The Uses and Abuses of Foreign Aid: Development Aid and Military Spending

By Kono, Daniel Yuichi; Montinola, Gabriella R. | Political Research Quarterly, September 2013 | Go to article overview

The Uses and Abuses of Foreign Aid: Development Aid and Military Spending


Kono, Daniel Yuichi, Montinola, Gabriella R., Political Research Quarterly


Abstract

Research shows that foreign aid promotes economic development in democracies but not in autocracies. Although explanations for this phenomenon vary, a common theme is that autocracies are more likely to misuse aid. We provide evidence of such misuse, showing that autocracies are more likely than democracies to divert development aid to the military. Theoretically, we build on "selectorate" models in which autocrats respond to aid by contracting civil liberties. Because this strategy requires military capacity, autocracies but not democracies should spend aid on the military. We support this hypothesis empirically, providing further evidence that autocracies misuse foreign aid.

Keywords

development assistance, aid fungibility, political institutions, military spending

(ProQuest: ... denotes formula omitted.)

Between 1960 and 2010, rich countries gave poor ones more than three trillion dollars in development aid.1 The return on this investment has been poor: on average, for- eign aid has failed to promote savings, investment, and growth in recipient countries (Doucouliagos and Paldam 2009). For example, while sub-Saharan Africa received $714 billion in development aid from 1960 to 2006 (Easterly 2008, 14), its per capita income grew by less than 1 percent per year over this period,2 and its poverty rate has scarcely changed (Chen and Ravallion 2004). These grim statistics beg the question: Why has develop- ment aid failed to achieve its goals?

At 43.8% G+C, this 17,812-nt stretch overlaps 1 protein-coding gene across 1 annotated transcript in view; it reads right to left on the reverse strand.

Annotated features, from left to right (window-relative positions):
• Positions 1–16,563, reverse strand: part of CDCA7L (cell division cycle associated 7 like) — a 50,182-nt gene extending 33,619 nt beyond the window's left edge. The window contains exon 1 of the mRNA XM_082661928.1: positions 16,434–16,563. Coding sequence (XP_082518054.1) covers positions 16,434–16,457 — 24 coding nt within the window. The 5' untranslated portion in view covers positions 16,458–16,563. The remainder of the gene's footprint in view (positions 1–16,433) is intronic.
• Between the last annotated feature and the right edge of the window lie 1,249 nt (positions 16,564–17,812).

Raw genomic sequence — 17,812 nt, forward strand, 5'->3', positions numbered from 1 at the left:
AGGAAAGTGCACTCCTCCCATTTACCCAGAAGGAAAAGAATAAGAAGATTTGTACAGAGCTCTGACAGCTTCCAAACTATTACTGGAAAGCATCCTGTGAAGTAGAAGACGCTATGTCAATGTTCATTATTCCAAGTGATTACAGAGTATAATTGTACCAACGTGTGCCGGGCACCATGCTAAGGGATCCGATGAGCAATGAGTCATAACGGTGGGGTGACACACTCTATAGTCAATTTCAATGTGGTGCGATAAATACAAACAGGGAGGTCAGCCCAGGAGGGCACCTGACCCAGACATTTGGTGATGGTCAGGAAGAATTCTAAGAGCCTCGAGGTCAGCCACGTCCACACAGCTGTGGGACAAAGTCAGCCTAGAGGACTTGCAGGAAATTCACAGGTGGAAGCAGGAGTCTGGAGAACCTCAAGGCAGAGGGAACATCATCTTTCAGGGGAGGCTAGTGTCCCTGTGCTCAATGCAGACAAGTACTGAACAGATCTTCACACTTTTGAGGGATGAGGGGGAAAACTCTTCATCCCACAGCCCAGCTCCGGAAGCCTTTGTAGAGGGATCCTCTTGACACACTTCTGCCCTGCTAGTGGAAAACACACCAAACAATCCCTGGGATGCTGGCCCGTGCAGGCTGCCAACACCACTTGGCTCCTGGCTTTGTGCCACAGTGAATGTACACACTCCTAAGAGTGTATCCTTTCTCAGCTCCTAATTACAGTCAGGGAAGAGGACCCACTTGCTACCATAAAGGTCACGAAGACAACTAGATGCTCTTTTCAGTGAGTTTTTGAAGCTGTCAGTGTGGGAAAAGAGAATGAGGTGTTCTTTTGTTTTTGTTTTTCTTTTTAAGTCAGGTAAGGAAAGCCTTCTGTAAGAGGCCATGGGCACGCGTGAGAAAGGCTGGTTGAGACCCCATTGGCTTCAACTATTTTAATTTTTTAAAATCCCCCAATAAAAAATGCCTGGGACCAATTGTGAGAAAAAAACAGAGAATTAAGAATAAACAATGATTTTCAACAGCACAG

One possible answer is that it is simply not used for its intended purpose. Research shows that aid is fungible (Feyzioglu, Swaroop, and Zhu 1998): that is, aid given for one purpose allows governments to shift resources to other uses. If these other uses do not encourage economic growth or development, neither will aid. A recent New York Times article on Uganda illustrates this point.3 Although Uganda has received considerable foreign aid designated for health care, its hospitals remain starved for resources. This is because foreign aid has allowed the government to cut its own health care spending: specifically, for each additional aid dollar received, Uganda cut its health care spending by 57 cents (IHME 2010). Although it is not clear where the budgetary savings went, a concurrent rise in military spending suggests that Uganda exploited its development aid to reallocate funds from health care to the military. If so, it is no surprise that this aid did little to improve the lives of Uganda's people.

The Uganda example suggests that governments may, more generally, divert aid funds from developmental uses to military spending. This would be disturbing in at least two ways. First, military spending does not promote development: studies show that its impact on growth is nonexistent at best and negative at worst (Dunne and Uye 2009). Second, military resources are often used to repress domestic dissent. For example, in the "Arab Spring" of 2011, governments across the Middle East and North Africa used their armed forces to intimidate pro- democracy protesters. If development aid is generally diverted to military spending, it could thus have perni- cious economic and political effects.

Whether development aid generally boosts military spending is unclear. Although Feyzioglu, Swaroop, and Zhu (1998) conclude that aid is fungible, they find no evi- dence that it spills over into the defense budget. Cashel- Cordo and Craig (1990) reach the same conclusion. However, both Collier and Hoeffler (2007) and Khilji and Zampelli (1994) find that development aid boosts military spending. The evidence on this question is thus inconclusive. This is unfortunate, as aid donors, and the development community more generally, have a strong interest in knowing whether aid has been grossly mis- used. We seek a more definitive answer to this question.

We argue that these inconclusive results reflect the fact that some governments are more likely than others to divert development aid to military spending. …

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